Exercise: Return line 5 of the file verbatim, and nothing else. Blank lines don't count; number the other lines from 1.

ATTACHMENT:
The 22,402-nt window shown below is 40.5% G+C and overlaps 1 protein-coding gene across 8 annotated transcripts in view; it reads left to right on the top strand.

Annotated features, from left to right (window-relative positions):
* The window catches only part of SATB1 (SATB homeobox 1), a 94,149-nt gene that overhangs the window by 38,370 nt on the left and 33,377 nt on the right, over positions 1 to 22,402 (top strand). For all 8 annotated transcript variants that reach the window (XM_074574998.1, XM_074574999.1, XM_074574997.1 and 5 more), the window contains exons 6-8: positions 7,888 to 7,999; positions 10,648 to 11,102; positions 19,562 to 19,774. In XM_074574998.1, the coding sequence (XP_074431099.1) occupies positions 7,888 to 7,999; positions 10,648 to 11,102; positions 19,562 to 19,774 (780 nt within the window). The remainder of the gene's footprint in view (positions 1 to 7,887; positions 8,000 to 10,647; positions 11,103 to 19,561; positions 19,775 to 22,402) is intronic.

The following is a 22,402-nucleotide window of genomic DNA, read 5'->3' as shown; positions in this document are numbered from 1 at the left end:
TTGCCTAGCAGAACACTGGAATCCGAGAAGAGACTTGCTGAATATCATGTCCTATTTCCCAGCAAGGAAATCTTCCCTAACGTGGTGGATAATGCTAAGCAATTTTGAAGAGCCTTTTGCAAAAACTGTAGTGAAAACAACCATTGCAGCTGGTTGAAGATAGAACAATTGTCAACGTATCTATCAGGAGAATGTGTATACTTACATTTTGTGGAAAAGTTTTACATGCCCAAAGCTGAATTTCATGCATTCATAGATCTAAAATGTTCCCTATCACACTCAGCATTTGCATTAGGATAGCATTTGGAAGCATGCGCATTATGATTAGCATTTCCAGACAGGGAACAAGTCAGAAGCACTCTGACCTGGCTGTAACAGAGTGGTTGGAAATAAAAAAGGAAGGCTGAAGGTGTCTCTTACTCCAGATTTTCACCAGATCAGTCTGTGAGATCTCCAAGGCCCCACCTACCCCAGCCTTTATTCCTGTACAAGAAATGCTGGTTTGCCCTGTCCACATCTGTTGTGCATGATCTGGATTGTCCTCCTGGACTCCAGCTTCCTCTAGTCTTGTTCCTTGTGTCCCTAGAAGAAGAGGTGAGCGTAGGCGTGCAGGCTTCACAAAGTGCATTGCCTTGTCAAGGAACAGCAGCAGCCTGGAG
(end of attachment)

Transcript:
TTGCCTAGCAGAACACTGGAATCCGAGAAGAGACTTGCTGAATATCATGTCCTATTTCCCAGCAAGGAAATCTTCCCTAACGTGGTGGATAATGCTAAGCAATTTTGAAGAGCCTTTTGCAAAAACTGTAGTGAAAACAACCATTGCAGCTGGTTGAAGATAGAACAATTGTCAACGTATCTATCAGGAGAATGTGTATACTTACATTTTGTGGAAAAGTTTTACATGCCCAAAGCTGAATTTCATGCATTCATAGATCTAAAATGTTCCCTATCACACTCAGCATTTGCATTAGGATAGCATTTGGAAGCATGCGCATTATGATTAGCATTTCCAGACAGGGAACAAGTCAGAAGCACTCTGACCTGGCTGTAACAGAGTGGTTGGAAATAAAAAAGGAAGGCTGAAGGTGTCTCTTACTCCAGATTTTCACCAGATCAGTCTGTGAGATCTCCAAGGCCCCACCTACCCCAGCCTTTATTCCTGTACAAGAAATGCTGGTTTGCCCTGTCCACATCTGTTGTGCATGATCTGGATTGTCCTCCTGGACTCCAGCTTCCTCTAGTCTTGTTCCTTGTGTCCCTAGAAGAAGAGGTGAGCGTAGGCGTGCAGGCTTCACAAAGTGCATTGCCTTGTCAAGGAACAGCAGCAGCCTGGAG